FIG. 1 illustrates the pore size distribution of the microfiber and macrofiber meltblown web of this invention and that of an airlaid web currently used for commercially available wet wipes. It is believed that the pore size distribution may be a significant factor in the performance of the wipes of this invention. As shown by the plot, the majority of the absorbence of the microfiber meltblown, which is preferred, is due to pores having a size of from about 20 to about 60 microns. (Pore size distribution is determined by the capillary suction method described in copending application Ser. No. 853,494 filed Apr. 18, 1986 in the names of D. D. Endres et al., which is herein incorporated by reference. For the sample microfiber meltblown sheet represented in FIG. 1, the pore volume which is due to pores having a size of from about 20 to about 60 microns is 77%, as calculated by the area under the curve.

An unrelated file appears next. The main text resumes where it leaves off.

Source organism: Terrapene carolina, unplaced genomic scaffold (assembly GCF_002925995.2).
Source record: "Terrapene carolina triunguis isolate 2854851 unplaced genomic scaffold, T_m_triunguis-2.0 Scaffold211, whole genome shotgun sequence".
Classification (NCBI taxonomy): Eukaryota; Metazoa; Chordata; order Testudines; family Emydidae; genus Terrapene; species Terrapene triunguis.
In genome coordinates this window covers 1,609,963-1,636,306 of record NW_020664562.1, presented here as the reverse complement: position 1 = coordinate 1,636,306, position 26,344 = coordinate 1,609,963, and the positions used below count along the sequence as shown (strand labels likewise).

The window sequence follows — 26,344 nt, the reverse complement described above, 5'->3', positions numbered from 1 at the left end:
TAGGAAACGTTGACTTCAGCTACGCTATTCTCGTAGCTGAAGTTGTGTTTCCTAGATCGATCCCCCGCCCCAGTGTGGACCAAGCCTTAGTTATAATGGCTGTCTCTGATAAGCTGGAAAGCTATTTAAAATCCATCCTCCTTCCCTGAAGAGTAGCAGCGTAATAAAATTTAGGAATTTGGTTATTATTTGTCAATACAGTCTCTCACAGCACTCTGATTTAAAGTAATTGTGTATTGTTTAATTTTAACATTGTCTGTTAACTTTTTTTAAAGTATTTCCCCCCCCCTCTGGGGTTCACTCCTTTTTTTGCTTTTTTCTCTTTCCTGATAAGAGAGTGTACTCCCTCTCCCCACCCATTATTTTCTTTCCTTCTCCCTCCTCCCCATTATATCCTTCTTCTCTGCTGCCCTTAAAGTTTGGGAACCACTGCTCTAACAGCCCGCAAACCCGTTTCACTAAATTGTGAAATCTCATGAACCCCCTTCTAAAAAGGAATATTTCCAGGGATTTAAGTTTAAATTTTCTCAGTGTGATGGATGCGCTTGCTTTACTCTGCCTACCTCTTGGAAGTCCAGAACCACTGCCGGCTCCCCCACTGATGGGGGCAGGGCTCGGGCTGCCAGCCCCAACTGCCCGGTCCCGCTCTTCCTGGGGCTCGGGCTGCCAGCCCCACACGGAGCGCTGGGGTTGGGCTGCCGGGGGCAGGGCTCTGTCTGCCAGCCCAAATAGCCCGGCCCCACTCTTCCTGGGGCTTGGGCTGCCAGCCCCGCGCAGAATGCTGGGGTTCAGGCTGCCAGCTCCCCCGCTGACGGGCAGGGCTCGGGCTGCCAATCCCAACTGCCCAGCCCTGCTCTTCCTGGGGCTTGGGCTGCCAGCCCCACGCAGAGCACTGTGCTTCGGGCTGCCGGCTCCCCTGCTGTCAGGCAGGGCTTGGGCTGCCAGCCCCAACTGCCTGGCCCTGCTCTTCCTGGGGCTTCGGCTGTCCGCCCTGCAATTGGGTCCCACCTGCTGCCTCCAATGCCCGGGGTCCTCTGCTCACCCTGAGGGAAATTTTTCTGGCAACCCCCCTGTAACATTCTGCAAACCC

FIGS. 2A, 2C, and 2E illustrate the ability of the microfiber meltblown web of this invention to maintain a constant and equal fluid concentration throughout a stack of sheets, in contrast to the liquid pooling tendencies of the airlaid sheets of the prior art. In generating the data for all of the FIG. 2 plots (A-F) 20 wipes were saturated with a cleaning solution at an add-on level of about 380 weight percent liquid based on the dry weight of the sheet. The cleaning solution contained the following ingredients on a weight percent basis: 0.12% Bardac 205M (50% active); 0.005 sodium metasilicate pentahydrate (100% active); 0.03 tetrasodium EDTA (100% active); 0.115 Tergitol 15-S-12 (100% active); 0.18 Fragrance; 99.55 Deionized water. The individual sheet size was 10 inches×13 inches. The individual sheets were quarter-folded and stacked to form a clip of 20 quarter-folded sheets. The clips were double-bagged in sealed plastic bags and allowed to stand for a set period of time at a set temperature. Three clips were tested at each set of conditions. The liquid content of each individual sheet within the clip was measured at the beginning and end of the test. The plots compare the results of this test for the meltblown web of this invention and the airlaid cellulosic web used for current commercially available wet wipes.